Glass Slipper

“Hullo, Hugo,” the younger guard hollered tubally, “Shall we convene for whiskey and cigars later?”

The older guard did not respond with a smile, he looked distressed. From the bottom of his black leather boots all the way up to his ornate hat, he was tense. “Not tonight, Horace,” he sighed, “We have work.”

“But my shift is almost over.”

“Too bad,” said the older guard, “It’s all hands on deck, as they say.”

“Red alert? Crikey! Did something happen at the ball?”

“Indeed.”

“Did anybody die?”

“Luckily, no, but the prince got his heart stolen,” said the older guard.

“Are we going to do a whole routine about this? Or are you going to tell me what is happening?”

“Fine,” sighed the older guard, “If you want to play it this way. The prince fell in love with some girl he met tonight.”

“Love at first sight,” said the younger guard.

“…as they say,” finished the older, “But then she ran off into the night. And now we are looking for her.”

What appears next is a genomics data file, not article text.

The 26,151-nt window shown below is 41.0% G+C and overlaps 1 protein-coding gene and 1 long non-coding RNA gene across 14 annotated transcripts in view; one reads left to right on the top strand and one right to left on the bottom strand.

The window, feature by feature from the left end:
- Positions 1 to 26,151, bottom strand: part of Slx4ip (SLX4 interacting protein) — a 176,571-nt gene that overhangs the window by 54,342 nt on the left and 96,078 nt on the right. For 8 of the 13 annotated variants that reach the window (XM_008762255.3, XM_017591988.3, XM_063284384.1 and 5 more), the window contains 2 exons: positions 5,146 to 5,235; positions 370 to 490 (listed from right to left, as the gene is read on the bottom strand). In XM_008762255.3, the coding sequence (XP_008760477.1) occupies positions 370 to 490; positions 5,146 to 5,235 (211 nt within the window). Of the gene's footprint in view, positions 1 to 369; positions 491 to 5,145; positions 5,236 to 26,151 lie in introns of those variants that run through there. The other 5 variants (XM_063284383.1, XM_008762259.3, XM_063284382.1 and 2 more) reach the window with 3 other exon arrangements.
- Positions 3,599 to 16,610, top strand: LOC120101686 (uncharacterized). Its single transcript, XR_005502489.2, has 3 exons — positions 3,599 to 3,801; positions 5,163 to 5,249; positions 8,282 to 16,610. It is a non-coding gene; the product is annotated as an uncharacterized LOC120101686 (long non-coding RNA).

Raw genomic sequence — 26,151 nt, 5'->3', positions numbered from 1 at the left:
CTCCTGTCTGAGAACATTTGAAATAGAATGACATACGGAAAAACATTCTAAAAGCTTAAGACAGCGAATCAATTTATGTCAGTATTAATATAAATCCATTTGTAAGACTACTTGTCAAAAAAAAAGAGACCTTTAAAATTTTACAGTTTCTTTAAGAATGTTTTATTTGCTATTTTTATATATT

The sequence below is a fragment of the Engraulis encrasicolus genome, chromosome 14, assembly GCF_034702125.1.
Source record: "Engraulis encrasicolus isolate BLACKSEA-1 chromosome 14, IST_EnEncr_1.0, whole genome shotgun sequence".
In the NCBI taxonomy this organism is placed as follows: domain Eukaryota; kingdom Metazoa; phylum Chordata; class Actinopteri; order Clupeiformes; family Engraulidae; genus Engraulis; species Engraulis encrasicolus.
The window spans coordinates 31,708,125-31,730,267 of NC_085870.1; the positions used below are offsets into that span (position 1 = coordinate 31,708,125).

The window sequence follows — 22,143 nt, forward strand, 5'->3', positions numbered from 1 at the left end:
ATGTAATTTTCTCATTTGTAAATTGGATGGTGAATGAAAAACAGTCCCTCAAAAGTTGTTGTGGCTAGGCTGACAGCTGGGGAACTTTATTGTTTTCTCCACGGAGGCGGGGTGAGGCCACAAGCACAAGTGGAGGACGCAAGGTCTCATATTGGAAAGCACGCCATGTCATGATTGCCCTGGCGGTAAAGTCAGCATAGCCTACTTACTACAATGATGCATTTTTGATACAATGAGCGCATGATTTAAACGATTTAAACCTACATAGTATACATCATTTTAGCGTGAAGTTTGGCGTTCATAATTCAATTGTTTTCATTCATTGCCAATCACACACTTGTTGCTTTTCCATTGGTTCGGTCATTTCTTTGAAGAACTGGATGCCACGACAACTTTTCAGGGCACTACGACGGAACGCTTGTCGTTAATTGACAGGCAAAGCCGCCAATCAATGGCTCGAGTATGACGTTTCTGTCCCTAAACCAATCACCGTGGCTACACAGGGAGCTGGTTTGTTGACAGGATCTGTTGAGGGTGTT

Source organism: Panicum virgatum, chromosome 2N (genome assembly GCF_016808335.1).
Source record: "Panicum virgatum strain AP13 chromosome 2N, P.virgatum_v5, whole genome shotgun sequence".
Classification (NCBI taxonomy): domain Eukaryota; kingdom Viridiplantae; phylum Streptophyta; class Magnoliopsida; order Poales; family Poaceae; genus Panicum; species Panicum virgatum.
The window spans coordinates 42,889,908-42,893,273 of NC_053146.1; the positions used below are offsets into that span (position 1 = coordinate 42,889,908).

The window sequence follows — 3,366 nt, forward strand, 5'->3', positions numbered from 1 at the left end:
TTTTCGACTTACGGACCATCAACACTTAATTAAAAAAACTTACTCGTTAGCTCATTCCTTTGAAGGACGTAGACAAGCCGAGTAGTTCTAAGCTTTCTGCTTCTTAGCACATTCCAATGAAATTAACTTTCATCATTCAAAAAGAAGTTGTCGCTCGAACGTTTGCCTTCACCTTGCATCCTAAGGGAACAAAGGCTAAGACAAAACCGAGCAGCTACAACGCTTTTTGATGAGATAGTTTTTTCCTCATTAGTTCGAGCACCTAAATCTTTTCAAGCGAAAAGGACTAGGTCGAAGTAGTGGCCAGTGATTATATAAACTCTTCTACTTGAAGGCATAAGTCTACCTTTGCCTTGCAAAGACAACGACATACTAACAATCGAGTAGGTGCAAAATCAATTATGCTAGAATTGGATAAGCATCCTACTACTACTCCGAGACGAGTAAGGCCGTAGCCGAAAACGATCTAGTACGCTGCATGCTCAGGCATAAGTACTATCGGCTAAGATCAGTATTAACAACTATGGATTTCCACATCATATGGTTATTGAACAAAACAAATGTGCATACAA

“So I take it we know nothing about her, and it’s going to be a door-to-door sweep. Like when we were looking for that cartoonist.”

“Indeed.”

“So what are we going by? A description.”

“Well, she dropped a glass slipper, as they say.”

“What? Who says that? What does that mean?”

“Sorry, I meant she actually left her glass slipper on the stairway. It’s not an expression.”

“Oh, so we’re looking for a girl with a particular shoe size?”

“Yes. They are already cutting twigs to the right length. We’re to go door to door and measure girls’ feet. And when we find a match, bring them to the castle.”

The younger guard sighed, “A long night ahead,” and he started putting on his anti-stab vest.

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